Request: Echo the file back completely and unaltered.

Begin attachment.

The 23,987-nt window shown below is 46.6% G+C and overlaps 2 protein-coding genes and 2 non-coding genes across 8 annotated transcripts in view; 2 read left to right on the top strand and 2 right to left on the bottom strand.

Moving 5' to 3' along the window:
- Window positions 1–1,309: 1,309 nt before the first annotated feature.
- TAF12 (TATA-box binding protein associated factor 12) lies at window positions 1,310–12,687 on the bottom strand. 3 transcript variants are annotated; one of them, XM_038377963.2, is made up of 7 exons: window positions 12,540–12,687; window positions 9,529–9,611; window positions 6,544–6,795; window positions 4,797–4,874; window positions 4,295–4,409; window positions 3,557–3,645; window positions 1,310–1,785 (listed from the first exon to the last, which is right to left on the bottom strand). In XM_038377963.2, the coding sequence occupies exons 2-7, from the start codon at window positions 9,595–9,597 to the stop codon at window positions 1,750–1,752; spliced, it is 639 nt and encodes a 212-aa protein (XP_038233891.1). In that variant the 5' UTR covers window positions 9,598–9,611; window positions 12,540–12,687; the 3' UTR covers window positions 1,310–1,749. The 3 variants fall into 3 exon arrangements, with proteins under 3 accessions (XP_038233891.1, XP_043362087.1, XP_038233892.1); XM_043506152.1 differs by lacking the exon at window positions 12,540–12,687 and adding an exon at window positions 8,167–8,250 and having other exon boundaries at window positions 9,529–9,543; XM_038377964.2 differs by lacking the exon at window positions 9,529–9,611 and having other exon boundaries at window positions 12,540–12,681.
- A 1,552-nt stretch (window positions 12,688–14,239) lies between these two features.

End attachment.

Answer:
The 23,987-nt window shown below is 46.6% G+C and overlaps 2 protein-coding genes and 2 non-coding genes across 8 annotated transcripts in view; 2 read left to right on the top strand and 2 right to left on the bottom strand.

Moving 5' to 3' along the window:
- Window positions 1–1,309: 1,309 nt before the first annotated feature.
- TAF12 (TATA-box binding protein associated factor 12) lies at window positions 1,310–12,687 on the bottom strand. 3 transcript variants are annotated; one of them, XM_038377963.2, is made up of 7 exons: window positions 12,540–12,687; window positions 9,529–9,611; window positions 6,544–6,795; window positions 4,797–4,874; window positions 4,295–4,409; window positions 3,557–3,645; window positions 1,310–1,785 (listed from the first exon to the last, which is right to left on the bottom strand). In XM_038377963.2, the coding sequence occupies exons 2-7, from the start codon at window positions 9,595–9,597 to the stop codon at window positions 1,750–1,752; spliced, it is 639 nt and encodes a 212-aa protein (XP_038233891.1). In that variant the 5' UTR covers window positions 9,598–9,611; window positions 12,540–12,687; the 3' UTR covers window positions 1,310–1,749. The 3 variants fall into 3 exon arrangements, with proteins under 3 accessions (XP_038233891.1, XP_043362087.1, XP_038233892.1); XM_043506152.1 differs by lacking the exon at window positions 12,540–12,687 and adding an exon at window positions 8,167–8,250 and having other exon boundaries at window positions 9,529–9,543; XM_038377964.2 differs by lacking the exon at window positions 9,529–9,611 and having other exon boundaries at window positions 12,540–12,681.
- A 1,552-nt stretch (window positions 12,688–14,239) lies between these two features.